Language Tips

to leave in a vehicle

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Written by Liz Potter

In this weekly post, we bring more useful content from the Macmillan Dictionary to English language learners. In this series of language tips to accompany the Real Vocabulary theme we look at how you can expand your vocabulary in English by using different words and expressions instead of core vocabulary items.

This set of language tips explores the words and phrases we use to describe movement. This week’s tip looks at verbs and phrasal verbs that mean to leave in a vehicle:



drive off or drive away if a vehicle or driver drives off or drives away, the vehicle starts moving and leaves:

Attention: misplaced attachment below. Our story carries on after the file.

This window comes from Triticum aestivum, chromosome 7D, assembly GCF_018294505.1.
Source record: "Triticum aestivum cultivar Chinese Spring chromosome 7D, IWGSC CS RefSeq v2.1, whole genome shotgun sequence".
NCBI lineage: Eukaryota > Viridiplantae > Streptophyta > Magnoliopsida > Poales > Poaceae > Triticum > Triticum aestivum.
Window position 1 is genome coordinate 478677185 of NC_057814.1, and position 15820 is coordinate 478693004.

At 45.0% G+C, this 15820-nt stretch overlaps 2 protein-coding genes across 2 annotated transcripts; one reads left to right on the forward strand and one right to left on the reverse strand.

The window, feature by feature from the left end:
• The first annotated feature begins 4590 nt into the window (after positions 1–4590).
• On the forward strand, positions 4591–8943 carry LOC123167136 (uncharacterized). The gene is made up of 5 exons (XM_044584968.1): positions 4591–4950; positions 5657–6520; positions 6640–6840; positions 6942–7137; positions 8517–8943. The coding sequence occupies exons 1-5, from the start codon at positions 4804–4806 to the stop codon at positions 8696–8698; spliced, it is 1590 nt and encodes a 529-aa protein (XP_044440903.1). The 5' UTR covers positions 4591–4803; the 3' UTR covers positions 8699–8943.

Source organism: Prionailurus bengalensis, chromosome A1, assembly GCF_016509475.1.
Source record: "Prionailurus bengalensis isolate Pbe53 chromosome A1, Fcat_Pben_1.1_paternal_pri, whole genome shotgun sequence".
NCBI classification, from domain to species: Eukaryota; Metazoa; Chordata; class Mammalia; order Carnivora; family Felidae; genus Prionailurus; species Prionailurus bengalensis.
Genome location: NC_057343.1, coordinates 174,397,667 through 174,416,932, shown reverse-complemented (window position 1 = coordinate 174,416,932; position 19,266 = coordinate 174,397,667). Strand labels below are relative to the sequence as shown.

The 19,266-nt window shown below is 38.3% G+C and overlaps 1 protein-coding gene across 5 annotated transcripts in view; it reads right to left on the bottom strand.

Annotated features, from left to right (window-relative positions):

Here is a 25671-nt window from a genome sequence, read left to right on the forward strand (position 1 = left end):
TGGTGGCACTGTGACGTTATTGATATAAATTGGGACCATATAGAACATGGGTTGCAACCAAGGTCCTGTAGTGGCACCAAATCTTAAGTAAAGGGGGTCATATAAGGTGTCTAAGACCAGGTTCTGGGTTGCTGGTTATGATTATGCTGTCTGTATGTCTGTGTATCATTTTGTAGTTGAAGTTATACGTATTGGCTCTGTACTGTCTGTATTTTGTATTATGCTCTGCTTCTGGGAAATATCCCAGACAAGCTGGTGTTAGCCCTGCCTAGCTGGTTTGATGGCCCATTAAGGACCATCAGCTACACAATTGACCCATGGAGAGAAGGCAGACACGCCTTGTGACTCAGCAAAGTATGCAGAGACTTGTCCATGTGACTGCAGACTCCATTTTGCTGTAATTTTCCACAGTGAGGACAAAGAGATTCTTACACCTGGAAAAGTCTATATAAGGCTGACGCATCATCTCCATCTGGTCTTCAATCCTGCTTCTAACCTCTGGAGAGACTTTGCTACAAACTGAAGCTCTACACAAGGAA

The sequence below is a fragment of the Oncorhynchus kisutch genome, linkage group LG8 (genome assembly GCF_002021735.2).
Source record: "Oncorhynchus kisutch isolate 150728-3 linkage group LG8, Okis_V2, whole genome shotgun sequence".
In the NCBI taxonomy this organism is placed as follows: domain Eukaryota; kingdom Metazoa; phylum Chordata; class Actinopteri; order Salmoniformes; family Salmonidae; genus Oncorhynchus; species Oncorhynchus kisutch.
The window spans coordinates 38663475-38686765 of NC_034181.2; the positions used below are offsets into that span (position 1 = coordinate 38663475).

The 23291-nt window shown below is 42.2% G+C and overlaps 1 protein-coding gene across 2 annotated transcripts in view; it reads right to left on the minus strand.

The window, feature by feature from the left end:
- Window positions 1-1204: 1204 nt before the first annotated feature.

• He got into the car and drove off.
  • Two minutes later the taxi drove off.
  • They jumped into the van and drove away.

pull away if a vehicle or driver pulls away, the vehicle leaves the place where it was and gradually moves more quickly:

  • The bus pulled away just as I got to the bus stop.
  • She glanced at her watch as the train pulled away from the platform.
  • I saw the policeman just as I pulled away from the kerb.

pull out if a train pulls out, it leaves the station:

  • The train was pulling out, but they managed to jump on.

take off if an aircraft takes off, it leaves the ground:

  • The plane took off right on time.

take-off:

  • Take-off was slightly delayed.

sail if a ship sails, it leaves a port in order to begin a journey:

  • When do you sail?
  • Our ship sails from Southampton on the 23rd.

set sail:

  • The Titanic set sail on April 10th, 1912.

Did you know that Macmillan Dictionary includes a full thesaurus? This page lists more ways to say ‘to leave‘.

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Liz Potter

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